ISHIBA: I would like to respond to your question first of all. Now what is the significance of dispatching SDF? Rehabilitation of Iraq and stabilizing civilian life. It is going to be very important for the future of Middle East. Middle East is an area where we heavily rely for the supply of petroleum. So the safety of that region would be very important, not only for that region, but for the entire international peace and stability. We consider the significance very important. As far as we are concerned, we would like to closely watch the situation prevailingly there, and we will be utilizing the competence of SDF, befitting the competence that we would like to discharge the responsibility. We'd like to do it as soon as possible. U.S. and other countries are working on the rehabilitation of Iraq and Japan would, there are 33 countries being active and we would like to pay deepest tribute to their efforts and at the same time, democracy, peace and freedom should be brought to the people of Iraq. That is the cause and the goodwill of the United States, which we support from the bottom of my heart. This message should be well understood by the people of the world. The United Nations must be used fully. I explained the significance of SDF dispatching.
Now then, what's the timing? Since past, as I have responded during the debate of Diet, there are certain things that the SDF can only do, and then we have to have legal arrangements in place, which would enable SDF implement those things. Law and order, implementability, consideration to the safety, these are the factors of which will go into our consideration of deciding the time frame. So we will closely watch the situation in the local area. We would like to make a prudent and appropriate decision.
RUMSFELD: I don't know what I could add to that except to say that the United States, needless to say, is appreciative of the support that the United States has received, the coalition has received from the United Nations and the North Atlantic Treaty Organization, for example, in supporting the Polish and Spanish division that exists there. We appreciate the 33 countries that have forces on the ground and the wonderful support, financial and humanitarian, that has come from so many other countries. We have always believed that the situations differ from country to country and each nation, sovereign nation, needs to think through precisely what makes the most sense from their standpoint and then engage in a way that they feel is appropriate.
MODERATOR: Now may I ask the representative question from the U.S. side, please.
Q: Gentlemen, I am Charlie Aldinger with Reuters. Mr. Minister, you said that you two agreed in most areas. I am tempted to ask where you didn't agree, but I won't. I would like to know if you two discussed the Okinawa situation and given the political sensitivity in Tokyo and Washington, do you feel perhaps that some, at least some U.S. troops should be removed from Okinawa to reduce tensions there, and are you close to any kind of agreement on changes of U.S. troops in Japan?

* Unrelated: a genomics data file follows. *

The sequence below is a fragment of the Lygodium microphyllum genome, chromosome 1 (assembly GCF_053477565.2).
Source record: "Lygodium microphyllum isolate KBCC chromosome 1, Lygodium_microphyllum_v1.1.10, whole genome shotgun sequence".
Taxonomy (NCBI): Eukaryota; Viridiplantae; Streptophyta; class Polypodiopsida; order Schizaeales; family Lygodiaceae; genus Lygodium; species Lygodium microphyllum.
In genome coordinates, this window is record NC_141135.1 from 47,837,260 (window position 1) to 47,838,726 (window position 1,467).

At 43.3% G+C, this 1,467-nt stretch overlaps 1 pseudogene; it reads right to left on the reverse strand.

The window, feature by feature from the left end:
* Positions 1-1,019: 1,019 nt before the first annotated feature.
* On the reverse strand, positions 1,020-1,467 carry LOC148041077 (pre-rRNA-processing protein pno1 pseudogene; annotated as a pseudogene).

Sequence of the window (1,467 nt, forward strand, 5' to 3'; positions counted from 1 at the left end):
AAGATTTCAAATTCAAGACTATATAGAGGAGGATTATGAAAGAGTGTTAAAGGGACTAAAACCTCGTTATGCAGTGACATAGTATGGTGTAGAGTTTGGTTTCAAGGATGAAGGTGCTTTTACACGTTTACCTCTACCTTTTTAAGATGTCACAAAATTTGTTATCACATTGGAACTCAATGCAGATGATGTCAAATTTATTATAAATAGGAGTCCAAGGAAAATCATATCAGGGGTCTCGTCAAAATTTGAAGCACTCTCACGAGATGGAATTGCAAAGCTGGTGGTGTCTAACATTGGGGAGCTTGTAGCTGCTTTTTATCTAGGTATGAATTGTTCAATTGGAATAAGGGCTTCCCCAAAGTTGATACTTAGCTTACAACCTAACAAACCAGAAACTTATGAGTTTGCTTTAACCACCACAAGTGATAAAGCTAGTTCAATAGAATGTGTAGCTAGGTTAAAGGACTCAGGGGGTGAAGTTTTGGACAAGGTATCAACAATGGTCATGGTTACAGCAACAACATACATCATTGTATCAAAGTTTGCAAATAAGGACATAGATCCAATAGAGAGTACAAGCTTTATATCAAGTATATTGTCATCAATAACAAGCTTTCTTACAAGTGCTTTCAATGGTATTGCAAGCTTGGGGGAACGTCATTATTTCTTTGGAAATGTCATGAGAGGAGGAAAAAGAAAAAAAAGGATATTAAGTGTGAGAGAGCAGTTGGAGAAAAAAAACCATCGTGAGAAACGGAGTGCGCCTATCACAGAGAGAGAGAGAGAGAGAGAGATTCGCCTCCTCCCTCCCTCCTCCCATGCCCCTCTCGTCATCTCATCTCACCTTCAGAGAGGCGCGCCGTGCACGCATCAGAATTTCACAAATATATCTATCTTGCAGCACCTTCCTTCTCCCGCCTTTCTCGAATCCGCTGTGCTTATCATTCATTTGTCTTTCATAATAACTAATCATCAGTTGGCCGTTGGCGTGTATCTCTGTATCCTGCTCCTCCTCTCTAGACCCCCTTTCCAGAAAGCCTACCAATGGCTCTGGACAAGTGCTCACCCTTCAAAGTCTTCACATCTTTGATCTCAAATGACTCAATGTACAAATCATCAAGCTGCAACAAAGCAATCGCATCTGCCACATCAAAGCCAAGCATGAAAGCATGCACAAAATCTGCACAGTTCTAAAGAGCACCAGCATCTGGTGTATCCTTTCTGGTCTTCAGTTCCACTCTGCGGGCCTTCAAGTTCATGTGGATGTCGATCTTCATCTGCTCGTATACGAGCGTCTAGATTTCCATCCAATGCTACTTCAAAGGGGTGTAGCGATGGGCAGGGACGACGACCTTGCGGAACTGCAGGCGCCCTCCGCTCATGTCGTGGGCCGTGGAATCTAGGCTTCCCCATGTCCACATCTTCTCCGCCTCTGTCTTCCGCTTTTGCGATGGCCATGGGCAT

RUMSFELD: I believe you began that by saying Mr. Minister, didn't you? (Laughter.)
RUMSFELD: Well, I can make a quick comment. I am looking forward to visiting Okinawa, and the subject has come up during our visits, needless to say. The United States, as you know, has been looking at our arrangements around the world for the better part of two and a half years. We have developed some concepts and some ideas and we are now in the very early stages of discussing some of those concepts with our friends and allies around the world, including Japan, but we don't have any specifics because it will take a good deal of discussion and consideration. We're not at the stage of making proposals or anything like that, but rather at initiating discussions.
ISHIBA: As Secretary Rumsfeld has aptly explained, as to the specific methods to be taken, we have not yet taken any decision. That was already explained by Mr. Secretary. Now, for the U.S. forces in Japan, the bases and facilities, 75 percent of such facilities are being concentrated in Okinawa. That's the Okinawa people who are actually shouldering an enormous burden for this, and the government of Japan is quite aware of this necessity of the U.S. forces to be stationed in Japan. We are significantly aware of this necessity, not only for the security and peace for Japan, but also for the Asia Pacific as a whole. But in order to alleviate the burden for the people in Okinawa, we have to try to steadily implement what has been decided by SACO, and we will be steadily implementing bilaterally what we have decided. As to the future, it was already aptly explained by Mr. Secretary.
MODERATOR: Now may I turn to the Japanese side once again. The second representative question please.
Q: My name is Miyashita from Mainichi Shimbun newspaper. I have a question for both the Minister as well as the Secretary. As for the U.S.-Japan security arrangements, as the world faces the new threats, including the acts of terror, the effectiveness of the Japan-U.S. security arrangements is now put in question as to that it is maybe outdated or outmoded, and based on the U.S-Japan security arrangements, will the U.S. be able to exercise its power? After the 9-11, what are the new challenges faced by the bilateral defense cooperation and are there any specific issues to be solved by the two sides? I would like to ask Mr. Ishiba to respond first of all.